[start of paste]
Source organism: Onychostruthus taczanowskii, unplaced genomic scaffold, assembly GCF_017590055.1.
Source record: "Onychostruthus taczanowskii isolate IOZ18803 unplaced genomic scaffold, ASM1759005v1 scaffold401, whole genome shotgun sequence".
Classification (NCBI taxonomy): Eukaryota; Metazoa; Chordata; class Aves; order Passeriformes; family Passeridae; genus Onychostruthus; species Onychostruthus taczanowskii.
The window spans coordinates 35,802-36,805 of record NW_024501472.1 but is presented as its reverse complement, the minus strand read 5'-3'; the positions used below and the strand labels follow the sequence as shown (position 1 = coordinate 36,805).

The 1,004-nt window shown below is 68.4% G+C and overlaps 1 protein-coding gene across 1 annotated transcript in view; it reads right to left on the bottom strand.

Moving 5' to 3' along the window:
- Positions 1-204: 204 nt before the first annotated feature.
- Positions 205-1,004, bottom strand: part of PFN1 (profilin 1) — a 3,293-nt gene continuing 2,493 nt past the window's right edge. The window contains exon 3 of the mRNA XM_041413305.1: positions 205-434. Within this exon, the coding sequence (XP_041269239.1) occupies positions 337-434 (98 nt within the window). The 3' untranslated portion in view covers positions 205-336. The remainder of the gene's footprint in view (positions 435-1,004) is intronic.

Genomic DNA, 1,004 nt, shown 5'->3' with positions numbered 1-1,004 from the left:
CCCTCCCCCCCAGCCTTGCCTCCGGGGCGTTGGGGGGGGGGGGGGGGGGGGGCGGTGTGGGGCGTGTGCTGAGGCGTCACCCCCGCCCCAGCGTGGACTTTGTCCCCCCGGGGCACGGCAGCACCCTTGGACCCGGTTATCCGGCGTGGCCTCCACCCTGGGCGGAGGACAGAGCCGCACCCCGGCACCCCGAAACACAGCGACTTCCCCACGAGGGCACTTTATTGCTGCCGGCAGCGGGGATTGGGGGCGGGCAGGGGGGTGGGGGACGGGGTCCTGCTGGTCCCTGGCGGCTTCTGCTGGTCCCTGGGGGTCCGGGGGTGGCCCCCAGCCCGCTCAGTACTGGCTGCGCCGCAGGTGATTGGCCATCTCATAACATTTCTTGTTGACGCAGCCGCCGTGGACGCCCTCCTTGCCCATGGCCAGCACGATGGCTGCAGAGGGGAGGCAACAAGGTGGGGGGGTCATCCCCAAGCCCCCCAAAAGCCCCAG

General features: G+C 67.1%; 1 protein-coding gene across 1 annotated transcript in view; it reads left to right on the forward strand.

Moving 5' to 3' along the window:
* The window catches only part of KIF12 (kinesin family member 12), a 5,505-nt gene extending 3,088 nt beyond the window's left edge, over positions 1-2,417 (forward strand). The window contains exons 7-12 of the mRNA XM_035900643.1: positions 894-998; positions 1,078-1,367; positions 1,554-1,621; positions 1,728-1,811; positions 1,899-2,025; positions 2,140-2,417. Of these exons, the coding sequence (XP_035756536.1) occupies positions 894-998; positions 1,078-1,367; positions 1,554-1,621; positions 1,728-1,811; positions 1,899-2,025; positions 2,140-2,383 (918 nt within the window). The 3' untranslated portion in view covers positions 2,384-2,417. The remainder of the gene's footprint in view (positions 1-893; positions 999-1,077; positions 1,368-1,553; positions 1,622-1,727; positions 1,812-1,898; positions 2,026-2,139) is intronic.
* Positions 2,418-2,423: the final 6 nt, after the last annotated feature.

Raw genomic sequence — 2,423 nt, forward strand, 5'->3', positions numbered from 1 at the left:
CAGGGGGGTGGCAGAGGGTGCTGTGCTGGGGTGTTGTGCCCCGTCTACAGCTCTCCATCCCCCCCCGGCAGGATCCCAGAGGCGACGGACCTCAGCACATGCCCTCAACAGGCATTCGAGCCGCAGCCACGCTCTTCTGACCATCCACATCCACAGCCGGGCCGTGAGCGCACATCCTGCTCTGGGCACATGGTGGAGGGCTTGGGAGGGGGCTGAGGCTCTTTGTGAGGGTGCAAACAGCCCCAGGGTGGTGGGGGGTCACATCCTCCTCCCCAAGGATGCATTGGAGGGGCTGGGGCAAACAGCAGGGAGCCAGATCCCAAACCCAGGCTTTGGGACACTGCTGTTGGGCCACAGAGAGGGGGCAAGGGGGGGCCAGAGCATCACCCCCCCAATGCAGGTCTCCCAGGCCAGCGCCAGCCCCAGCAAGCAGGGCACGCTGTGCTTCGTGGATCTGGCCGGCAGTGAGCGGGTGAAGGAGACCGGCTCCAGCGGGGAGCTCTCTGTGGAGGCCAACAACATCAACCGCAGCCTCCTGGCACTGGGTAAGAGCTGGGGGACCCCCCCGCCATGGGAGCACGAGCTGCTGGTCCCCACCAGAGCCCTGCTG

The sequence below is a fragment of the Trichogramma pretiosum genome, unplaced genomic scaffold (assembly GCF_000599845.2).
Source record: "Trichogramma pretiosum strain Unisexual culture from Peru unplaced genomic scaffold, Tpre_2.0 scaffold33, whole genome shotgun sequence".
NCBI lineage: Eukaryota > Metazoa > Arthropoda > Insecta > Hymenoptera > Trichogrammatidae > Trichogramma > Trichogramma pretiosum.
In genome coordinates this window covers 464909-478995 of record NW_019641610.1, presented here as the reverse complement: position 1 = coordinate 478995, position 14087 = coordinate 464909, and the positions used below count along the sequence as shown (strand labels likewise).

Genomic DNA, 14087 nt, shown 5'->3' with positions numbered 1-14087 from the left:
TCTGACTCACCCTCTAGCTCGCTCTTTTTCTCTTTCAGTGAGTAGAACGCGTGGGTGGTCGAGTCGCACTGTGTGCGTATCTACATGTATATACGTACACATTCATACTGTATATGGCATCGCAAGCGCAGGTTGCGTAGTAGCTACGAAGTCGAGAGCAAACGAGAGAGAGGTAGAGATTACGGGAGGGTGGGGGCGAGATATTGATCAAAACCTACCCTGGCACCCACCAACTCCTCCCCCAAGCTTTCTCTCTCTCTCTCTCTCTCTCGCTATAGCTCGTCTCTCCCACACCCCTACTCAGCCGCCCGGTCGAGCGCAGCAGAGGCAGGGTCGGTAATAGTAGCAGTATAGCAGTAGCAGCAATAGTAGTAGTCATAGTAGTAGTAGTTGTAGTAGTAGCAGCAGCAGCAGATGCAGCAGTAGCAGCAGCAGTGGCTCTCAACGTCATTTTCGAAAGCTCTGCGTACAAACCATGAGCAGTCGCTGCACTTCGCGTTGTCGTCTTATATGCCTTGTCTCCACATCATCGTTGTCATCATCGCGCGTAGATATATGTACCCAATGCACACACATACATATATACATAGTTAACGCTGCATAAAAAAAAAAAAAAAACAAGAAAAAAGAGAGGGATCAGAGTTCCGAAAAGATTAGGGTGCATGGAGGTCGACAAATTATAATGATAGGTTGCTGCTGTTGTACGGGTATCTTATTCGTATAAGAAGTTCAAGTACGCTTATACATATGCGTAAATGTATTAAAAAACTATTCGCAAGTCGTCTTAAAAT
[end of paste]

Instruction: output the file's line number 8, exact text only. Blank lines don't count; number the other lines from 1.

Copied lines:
- Positions 205-1,004, bottom strand: part of PFN1 (profilin 1) — a 3,293-nt gene continuing 2,493 nt past the window's right edge. The window contains exon 3 of the mRNA XM_041413305.1: positions 205-434. Within this exon, the coding sequence (XP_041269239.1) occupies positions 337-434 (98 nt within the window). The 3' untranslated portion in view covers positions 205-336. The remainder of the gene's footprint in view (positions 435-1,004) is intronic.